As it often happens, not everyone thinks – like Pariser – that filter bubbles spell doom for people’s free choice online. Blogger James Samuel, for example, argues that – once people know that their searches may be biased in any way, it is up to them to find new ways to look for information. “Knowing [about filter bubbles]”, says Samuel “it behoves us to broaden our scope and actively search for news and information that stretches us beyond […] those that match our current world view.”
Samuel and others believe that, far from manacling customers’ ability to find and use the product information they require, filter bubbles may in fact force them to become more discerning as product users. Current regulations are likely to come in handy for customers wishing to assert control over the information they see online. These regulations enforce, for example, the insertion of an “AdChoices” tag to indicate that an advert is based on behavioural data. Other regulations – like the European Union’s “EU Internet Cookie Tracking Law” effectively requires that users give permission for cookies to be inserted in their computing device. These – and other regulations – will necessitate a major re-think regarding advertising and SEO issues, as they affect all industry players, from giants Google and Facebook, to the world’s smallest content carriers.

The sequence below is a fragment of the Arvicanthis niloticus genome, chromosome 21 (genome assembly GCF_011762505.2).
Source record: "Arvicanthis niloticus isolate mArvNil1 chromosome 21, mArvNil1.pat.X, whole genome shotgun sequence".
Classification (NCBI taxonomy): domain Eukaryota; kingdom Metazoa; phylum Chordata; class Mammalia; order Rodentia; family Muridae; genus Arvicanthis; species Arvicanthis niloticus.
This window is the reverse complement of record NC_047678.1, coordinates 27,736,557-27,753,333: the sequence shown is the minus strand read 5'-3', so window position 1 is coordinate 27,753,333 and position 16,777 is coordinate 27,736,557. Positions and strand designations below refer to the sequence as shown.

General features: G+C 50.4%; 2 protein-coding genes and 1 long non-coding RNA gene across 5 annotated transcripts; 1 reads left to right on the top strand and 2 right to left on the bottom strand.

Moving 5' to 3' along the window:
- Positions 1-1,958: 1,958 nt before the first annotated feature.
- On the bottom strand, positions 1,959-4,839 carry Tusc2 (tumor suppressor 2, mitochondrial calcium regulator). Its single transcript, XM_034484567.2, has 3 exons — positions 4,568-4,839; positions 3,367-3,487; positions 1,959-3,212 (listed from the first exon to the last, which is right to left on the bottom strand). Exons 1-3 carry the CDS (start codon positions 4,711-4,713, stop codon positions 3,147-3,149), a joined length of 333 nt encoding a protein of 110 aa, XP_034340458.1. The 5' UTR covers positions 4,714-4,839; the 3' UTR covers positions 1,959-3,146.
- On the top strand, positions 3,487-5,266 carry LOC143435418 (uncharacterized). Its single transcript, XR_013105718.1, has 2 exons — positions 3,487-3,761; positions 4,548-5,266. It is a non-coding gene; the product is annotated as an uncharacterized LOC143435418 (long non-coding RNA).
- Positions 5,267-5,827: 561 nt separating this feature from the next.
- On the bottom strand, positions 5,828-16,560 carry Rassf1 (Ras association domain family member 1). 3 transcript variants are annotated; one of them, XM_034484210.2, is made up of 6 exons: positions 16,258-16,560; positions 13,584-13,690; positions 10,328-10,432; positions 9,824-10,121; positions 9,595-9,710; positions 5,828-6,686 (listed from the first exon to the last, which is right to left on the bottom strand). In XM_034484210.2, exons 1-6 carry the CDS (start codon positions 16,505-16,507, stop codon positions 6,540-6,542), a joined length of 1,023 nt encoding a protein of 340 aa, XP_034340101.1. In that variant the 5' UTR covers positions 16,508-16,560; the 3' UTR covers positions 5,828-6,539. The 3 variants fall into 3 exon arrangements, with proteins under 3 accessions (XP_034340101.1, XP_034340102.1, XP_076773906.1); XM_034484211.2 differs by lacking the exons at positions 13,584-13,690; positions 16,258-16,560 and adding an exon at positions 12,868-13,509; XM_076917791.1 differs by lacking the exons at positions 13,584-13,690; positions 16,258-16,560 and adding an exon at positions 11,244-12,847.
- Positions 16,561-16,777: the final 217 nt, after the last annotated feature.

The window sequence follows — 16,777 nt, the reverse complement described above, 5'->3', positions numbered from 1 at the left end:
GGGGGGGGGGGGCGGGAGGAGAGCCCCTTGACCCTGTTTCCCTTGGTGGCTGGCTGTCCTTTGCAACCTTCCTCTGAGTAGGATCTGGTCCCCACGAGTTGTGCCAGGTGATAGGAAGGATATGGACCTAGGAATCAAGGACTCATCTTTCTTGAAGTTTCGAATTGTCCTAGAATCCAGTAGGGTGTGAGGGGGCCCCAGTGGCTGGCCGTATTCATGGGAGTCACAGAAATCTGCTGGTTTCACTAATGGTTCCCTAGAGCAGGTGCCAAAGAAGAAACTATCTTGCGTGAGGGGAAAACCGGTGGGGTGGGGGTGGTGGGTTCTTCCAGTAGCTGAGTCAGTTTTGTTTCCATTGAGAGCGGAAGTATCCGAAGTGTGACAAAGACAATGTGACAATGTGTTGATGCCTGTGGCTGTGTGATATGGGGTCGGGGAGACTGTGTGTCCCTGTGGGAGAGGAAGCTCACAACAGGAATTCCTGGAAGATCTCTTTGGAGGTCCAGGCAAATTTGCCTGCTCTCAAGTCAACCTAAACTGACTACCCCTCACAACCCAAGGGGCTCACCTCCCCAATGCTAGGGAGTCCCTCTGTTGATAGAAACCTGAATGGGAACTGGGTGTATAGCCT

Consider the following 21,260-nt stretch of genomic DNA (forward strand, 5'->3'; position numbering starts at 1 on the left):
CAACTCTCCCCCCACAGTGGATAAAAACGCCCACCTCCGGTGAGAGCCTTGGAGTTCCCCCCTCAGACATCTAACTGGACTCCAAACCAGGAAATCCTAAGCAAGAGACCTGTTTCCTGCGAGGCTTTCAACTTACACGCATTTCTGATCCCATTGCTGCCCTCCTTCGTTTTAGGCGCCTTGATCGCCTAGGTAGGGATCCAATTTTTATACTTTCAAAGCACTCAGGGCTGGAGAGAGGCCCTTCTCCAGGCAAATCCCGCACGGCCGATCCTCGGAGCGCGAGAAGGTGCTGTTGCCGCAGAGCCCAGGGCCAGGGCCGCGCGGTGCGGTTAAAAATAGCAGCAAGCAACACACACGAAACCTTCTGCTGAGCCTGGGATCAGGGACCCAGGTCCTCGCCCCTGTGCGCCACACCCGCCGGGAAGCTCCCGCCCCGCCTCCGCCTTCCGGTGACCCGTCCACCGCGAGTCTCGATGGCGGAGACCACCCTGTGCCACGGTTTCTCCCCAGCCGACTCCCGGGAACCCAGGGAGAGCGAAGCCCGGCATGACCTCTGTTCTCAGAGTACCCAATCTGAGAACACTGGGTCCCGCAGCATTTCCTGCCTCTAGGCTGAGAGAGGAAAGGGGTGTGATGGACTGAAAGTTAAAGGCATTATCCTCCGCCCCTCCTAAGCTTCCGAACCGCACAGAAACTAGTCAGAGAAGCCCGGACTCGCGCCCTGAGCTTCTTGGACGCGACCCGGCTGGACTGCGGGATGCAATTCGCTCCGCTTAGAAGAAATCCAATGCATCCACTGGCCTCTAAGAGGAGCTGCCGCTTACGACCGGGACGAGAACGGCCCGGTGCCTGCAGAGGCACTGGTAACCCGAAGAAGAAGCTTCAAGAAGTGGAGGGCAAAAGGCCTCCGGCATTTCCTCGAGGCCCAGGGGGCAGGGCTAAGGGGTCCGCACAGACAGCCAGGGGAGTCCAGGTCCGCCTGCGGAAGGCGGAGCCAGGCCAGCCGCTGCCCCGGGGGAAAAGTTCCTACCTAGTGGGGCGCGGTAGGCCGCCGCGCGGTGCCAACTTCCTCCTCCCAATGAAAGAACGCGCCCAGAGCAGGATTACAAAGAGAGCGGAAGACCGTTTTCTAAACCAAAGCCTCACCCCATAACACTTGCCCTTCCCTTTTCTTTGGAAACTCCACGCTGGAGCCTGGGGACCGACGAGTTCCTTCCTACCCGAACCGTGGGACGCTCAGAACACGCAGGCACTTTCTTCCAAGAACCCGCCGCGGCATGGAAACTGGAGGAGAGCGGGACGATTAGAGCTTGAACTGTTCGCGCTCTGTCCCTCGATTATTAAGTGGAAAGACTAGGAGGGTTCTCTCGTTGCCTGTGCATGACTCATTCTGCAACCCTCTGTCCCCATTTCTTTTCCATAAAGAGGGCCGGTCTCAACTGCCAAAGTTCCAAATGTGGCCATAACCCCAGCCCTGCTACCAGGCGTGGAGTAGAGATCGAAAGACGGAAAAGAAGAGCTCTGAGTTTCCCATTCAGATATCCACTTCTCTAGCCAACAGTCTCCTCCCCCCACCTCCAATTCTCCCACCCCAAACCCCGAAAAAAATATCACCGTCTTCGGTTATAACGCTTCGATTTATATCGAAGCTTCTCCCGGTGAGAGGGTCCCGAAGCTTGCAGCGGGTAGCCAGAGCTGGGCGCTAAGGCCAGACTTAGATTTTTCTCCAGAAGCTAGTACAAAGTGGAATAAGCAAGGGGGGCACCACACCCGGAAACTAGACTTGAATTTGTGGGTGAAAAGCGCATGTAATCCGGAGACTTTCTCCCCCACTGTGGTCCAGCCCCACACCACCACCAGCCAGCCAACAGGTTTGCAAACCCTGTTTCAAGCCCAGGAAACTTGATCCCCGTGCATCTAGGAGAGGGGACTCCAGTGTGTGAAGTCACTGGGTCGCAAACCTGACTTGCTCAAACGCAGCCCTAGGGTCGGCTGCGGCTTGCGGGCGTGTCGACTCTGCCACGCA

What type of “filter bubble bursting” methods can marketers use?
Knowing the limitations they face, marketers will be called to expand the reach of the dialogue they have with customers. As they aim to address their target market, marketers would do well to remember that every channel has its own filter bubble – email has spam filters, Facebook has EdgeRank and Google has PageRank (and a few hundred other algorithms). It’s no longer as simple as choosing a channel and sending a message out.
Ideally, Marketers should find new ways to speak directly to their users – If, as the popular saying goes, each marketing device – be it an advert, link, image, insert, article, email missive, interstitial etc. – is positioned “one click away from extinction”, then it is up to marketers to up their game and add to the message they deliver a deeper sense of commitment to, and responsibility for, the people for whom the message is intended.